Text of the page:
No. 107

100-44 vs. South Florida (Uncasville, Connecticut): Katie Lou Samuelson set a Division I record for consecutive 3-pointers in a game, going 10-for-10 from long range to finish with a career-high 40 points on Monday. Samuelson was 7-for-7 on 3-pointers in the first half, and despite playing just eight minutes in the second half, she joined Maya Moore and Nykesha Sales as the only players in UConn history to score 40 or more points in a game. Entering the game, Samuelson was shooting 41.3 percent from downtown but was a combined 10-for-29 in her past three games (including a 3 for 12 effort on Feb. 27). "Actually, the past couple games, I was kind of worried about my shot a little bit," Samuelson said after Monday's win. "Coach just told me to calm down, that everyone goes through it. So just focus and shoot it." As Auriemma added, "She's an amazing shooter, and today, she was in that zone. I hope she can hold onto that for another month." (March 6, 2017)

No. 106

78-56 vs. UCF 56 (Uncasville, Connecticut): The Huskies, who have never lost to an AAC opponent in the four years of the league, will play for the conference tournament title after winning their 106th consecutive game. Gabby Williams and Collier each scored 16 points, Crystal Dangerfield had 14 and Samuelson had 12 for UConn, which ran its season record to 31-0. (March 5, 2017)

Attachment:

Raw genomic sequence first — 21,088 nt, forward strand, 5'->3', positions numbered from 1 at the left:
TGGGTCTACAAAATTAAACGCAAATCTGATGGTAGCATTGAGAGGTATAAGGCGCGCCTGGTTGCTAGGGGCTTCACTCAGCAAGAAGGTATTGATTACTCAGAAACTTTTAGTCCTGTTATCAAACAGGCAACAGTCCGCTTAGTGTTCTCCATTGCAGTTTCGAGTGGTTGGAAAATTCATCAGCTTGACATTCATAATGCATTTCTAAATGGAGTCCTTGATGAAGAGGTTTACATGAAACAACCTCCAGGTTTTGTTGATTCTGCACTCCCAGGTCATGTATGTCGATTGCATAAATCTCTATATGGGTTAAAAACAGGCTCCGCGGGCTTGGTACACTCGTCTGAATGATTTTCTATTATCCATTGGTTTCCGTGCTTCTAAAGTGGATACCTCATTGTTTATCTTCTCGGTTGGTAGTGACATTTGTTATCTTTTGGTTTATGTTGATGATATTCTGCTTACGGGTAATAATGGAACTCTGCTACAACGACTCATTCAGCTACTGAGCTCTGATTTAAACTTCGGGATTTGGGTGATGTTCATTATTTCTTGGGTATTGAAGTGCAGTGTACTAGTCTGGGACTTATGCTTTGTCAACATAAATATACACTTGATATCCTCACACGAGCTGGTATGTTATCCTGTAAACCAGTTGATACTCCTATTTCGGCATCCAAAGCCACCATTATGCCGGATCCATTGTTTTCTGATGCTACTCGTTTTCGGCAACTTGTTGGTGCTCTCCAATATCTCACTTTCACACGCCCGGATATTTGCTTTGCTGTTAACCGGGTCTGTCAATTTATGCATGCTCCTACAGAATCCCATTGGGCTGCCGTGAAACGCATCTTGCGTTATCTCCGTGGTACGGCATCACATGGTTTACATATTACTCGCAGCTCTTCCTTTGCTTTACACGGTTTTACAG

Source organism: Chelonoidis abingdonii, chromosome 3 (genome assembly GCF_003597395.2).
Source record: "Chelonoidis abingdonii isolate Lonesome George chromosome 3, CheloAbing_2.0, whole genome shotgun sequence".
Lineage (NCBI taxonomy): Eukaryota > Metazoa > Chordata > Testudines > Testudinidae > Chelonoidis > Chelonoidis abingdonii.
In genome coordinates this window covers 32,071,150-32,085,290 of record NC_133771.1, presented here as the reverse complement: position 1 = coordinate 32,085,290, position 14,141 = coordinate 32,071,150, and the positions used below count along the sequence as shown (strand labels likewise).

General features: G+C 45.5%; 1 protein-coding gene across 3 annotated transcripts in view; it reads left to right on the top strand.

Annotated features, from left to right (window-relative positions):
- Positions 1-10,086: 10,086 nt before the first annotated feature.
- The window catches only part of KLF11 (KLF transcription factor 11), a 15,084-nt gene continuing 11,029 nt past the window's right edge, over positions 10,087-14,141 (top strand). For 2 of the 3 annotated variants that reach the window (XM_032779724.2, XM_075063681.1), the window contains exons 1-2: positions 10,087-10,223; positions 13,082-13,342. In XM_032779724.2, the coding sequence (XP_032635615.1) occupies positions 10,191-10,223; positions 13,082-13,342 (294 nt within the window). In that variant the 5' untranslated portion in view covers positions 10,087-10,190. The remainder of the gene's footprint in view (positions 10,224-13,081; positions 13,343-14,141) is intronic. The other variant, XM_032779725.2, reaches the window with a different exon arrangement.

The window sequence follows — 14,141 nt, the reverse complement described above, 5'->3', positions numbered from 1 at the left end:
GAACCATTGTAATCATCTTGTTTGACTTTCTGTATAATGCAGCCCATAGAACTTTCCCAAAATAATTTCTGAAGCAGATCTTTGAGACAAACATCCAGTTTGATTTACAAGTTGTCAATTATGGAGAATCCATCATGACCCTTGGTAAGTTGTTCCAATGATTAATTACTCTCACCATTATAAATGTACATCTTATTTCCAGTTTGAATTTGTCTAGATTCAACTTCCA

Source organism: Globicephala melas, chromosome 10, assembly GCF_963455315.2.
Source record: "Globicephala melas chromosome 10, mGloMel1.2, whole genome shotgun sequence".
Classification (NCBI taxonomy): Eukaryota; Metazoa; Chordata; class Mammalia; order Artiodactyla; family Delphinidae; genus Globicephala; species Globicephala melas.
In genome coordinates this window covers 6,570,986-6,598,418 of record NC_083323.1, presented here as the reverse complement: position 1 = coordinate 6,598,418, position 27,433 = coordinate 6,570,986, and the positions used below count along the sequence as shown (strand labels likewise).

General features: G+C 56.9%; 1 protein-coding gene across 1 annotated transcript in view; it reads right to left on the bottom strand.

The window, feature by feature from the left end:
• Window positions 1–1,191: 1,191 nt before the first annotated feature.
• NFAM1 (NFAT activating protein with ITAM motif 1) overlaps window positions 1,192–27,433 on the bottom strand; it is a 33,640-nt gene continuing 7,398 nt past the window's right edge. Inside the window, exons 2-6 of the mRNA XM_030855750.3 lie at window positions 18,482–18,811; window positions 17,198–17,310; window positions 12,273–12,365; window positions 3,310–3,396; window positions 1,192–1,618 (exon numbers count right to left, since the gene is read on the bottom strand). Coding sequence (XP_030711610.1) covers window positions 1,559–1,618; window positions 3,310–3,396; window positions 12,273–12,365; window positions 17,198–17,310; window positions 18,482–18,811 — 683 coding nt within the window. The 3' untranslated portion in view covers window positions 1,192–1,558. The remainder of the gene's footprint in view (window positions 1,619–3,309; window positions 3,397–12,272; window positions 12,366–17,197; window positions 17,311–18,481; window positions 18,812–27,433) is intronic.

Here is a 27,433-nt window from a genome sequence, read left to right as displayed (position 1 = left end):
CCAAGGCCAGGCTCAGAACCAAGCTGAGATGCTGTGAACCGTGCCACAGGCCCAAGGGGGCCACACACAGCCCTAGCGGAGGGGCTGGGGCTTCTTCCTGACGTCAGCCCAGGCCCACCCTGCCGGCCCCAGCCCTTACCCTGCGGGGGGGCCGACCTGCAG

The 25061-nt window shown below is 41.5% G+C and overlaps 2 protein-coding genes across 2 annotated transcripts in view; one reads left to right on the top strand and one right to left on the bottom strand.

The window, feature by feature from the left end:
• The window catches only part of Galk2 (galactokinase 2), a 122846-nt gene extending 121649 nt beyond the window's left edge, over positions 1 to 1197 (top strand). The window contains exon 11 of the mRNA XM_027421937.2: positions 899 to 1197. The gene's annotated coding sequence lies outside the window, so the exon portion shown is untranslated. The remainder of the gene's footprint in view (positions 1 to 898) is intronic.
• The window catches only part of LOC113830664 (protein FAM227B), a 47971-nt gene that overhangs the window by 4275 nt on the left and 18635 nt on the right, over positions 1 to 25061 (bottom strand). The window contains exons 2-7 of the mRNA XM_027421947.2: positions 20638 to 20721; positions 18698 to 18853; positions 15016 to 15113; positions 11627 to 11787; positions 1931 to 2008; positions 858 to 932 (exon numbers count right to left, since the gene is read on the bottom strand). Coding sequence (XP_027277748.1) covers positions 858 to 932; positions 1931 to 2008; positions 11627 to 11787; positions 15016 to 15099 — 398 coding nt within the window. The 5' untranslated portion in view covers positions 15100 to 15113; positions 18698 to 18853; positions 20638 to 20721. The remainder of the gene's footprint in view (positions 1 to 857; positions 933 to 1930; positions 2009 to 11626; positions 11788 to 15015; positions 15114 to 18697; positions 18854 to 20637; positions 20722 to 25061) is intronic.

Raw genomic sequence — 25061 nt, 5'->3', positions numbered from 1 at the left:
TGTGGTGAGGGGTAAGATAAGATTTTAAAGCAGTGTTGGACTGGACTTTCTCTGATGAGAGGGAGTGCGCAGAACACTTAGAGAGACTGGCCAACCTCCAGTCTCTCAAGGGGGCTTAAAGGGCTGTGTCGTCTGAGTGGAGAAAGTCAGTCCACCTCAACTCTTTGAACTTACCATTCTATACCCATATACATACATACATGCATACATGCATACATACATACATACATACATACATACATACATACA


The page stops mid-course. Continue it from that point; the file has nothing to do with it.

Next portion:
No. 105

105-57 vs. Tulsa (Uncasville, Connecticut): Nurse returned to the starting lineup after missing four games with an ankle injury, and the Huskies rolled in the American Athletic Conference quarterfinal. Six UConn players scored in double figures, led by Collier's 24 points in just 25 minutes of play. The win gave the Huskies their 12th consecutive 30-win season. (March 4, 2017)

No. 104

96-68 vs. South Florida: Even with Nurse missing her fourth straight game because of an ankle injury, the Huskies had little trouble wrapping up another undefeated regular season. Collier had a double-double, scoring a career-high 39 points and pulling down 12 rebounds. Williams had 18 points, and Katie Lou Samuelson became the 44th UConn player to reach 1,000 career points, scoring 16. (Feb. 27, 2017)

No. 103

91-48 vs. Memphis 48: Saniya Chong shined brightly on senior day. The guard scored 14 points and had seven assists in her final regular-season game at Gampel Pavilion. But the day really belonged to Samuelson, who scored the Huskies' first eight points and had 11 in the first quarter. Samuelson, who shot just 32 percent from the field in her previous three games, went 11-for-14 from the field and 5-for-8 on 3-pointers Saturday, finishing with 29 points. Chong and fellow senior Tierney Lawlor are 144-1 in their four years at UConn. (Feb. 25, 2017)

No. 102

90-45 vs. No. 23 Temple 45: Collier shot 13-for-14 from the field on her way to a career-high 31 points, prompting coach Geno Auriemma to say, "The kid never takes a bad shot." UConn clinched its fourth consecutive American Athletic Conference regular-season title -- the Huskies have never lost a AAC regular-season or conference tournament game. Gabby Williams also became the 43rd player in UConn history to score 1,000 career points. (Feb. 22, 2017)

No. 101